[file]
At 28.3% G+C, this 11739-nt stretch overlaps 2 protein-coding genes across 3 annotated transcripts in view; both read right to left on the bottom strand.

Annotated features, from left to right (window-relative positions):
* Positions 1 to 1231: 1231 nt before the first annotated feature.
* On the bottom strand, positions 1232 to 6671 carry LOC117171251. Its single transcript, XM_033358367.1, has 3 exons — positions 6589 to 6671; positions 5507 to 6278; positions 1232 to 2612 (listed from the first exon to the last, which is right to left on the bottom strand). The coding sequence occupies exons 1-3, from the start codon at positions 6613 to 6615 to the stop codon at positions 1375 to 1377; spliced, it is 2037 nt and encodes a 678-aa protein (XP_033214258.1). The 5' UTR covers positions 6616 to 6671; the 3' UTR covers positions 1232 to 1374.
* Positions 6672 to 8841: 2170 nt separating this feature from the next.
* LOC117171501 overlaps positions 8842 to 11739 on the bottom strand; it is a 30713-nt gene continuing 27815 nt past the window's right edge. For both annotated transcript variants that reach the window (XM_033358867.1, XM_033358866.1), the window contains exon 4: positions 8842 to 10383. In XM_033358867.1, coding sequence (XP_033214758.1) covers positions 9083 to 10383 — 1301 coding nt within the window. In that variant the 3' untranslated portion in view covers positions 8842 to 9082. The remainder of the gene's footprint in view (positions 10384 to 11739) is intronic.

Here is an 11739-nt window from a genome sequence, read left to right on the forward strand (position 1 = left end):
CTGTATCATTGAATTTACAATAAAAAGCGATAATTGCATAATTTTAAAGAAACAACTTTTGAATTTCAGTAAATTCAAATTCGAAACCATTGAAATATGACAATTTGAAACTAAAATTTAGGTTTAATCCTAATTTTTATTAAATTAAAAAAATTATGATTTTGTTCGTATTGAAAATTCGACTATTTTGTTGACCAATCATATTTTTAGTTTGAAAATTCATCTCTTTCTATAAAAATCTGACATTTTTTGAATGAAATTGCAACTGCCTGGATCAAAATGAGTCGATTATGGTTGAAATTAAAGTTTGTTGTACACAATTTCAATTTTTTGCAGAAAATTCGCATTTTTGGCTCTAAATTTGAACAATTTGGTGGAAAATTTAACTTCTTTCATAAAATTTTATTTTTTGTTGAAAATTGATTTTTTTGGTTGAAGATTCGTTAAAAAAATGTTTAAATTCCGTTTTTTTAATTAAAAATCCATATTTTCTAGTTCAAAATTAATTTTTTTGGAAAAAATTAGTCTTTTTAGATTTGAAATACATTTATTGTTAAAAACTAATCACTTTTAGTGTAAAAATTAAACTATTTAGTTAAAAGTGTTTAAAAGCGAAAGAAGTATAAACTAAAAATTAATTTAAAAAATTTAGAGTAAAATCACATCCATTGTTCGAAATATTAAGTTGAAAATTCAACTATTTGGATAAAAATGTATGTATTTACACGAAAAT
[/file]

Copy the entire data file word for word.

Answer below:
At 28.3% G+C, this 11739-nt stretch overlaps 2 protein-coding genes across 3 annotated transcripts in view; both read right to left on the bottom strand.

Annotated features, from left to right (window-relative positions):
* Positions 1 to 1231: 1231 nt before the first annotated feature.
* On the bottom strand, positions 1232 to 6671 carry LOC117171251. Its single transcript, XM_033358367.1, has 3 exons — positions 6589 to 6671; positions 5507 to 6278; positions 1232 to 2612 (listed from the first exon to the last, which is right to left on the bottom strand). The coding sequence occupies exons 1-3, from the start codon at positions 6613 to 6615 to the stop codon at positions 1375 to 1377; spliced, it is 2037 nt and encodes a 678-aa protein (XP_033214258.1). The 5' UTR covers positions 6616 to 6671; the 3' UTR covers positions 1232 to 1374.
* Positions 6672 to 8841: 2170 nt separating this feature from the next.
* LOC117171501 overlaps positions 8842 to 11739 on the bottom strand; it is a 30713-nt gene continuing 27815 nt past the window's right edge. For both annotated transcript variants that reach the window (XM_033358867.1, XM_033358866.1), the window contains exon 4: positions 8842 to 10383. In XM_033358867.1, coding sequence (XP_033214758.1) covers positions 9083 to 10383 — 1301 coding nt within the window. In that variant the 3' untranslated portion in view covers positions 8842 to 9082. The remainder of the gene's footprint in view (positions 10384 to 11739) is intronic.

Here is an 11739-nt window from a genome sequence, read left to right on the forward strand (position 1 = left end):
CTGTATCATTGAATTTACAATAAAAAGCGATAATTGCATAATTTTAAAGAAACAACTTTTGAATTTCAGTAAATTCAAATTCGAAACCATTGAAATATGACAATTTGAAACTAAAATTTAGGTTTAATCCTAATTTTTATTAAATTAAAAAAATTATGATTTTGTTCGTATTGAAAATTCGACTATTTTGTTGACCAATCATATTTTTAGTTTGAAAATTCATCTCTTTCTATAAAAATCTGACATTTTTTGAATGAAATTGCAACTGCCTGGATCAAAATGAGTCGATTATGGTTGAAATTAAAGTTTGTTGTACACAATTTCAATTTTTTGCAGAAAATTCGCATTTTTGGCTCTAAATTTGAACAATTTGGTGGAAAATTTAACTTCTTTCATAAAATTTTATTTTTTGTTGAAAATTGATTTTTTTGGTTGAAGATTCGTTAAAAAAATGTTTAAATTCCGTTTTTTTAATTAAAAATCCATATTTTCTAGTTCAAAATTAATTTTTTTGGAAAAAATTAGTCTTTTTAGATTTGAAATACATTTATTGTTAAAAACTAATCACTTTTAGTGTAAAAATTAAACTATTTAGTTAAAAGTGTTTAAAAGCGAAAGAAGTATAAACTAAAAATTAATTTAAAAAATTTAGAGTAAAATCACATCCATTGTTCGAAATATTAAGTTGAAAATTCAACTATTTGGATAAAAATGTATGTATTTACACGAAAAT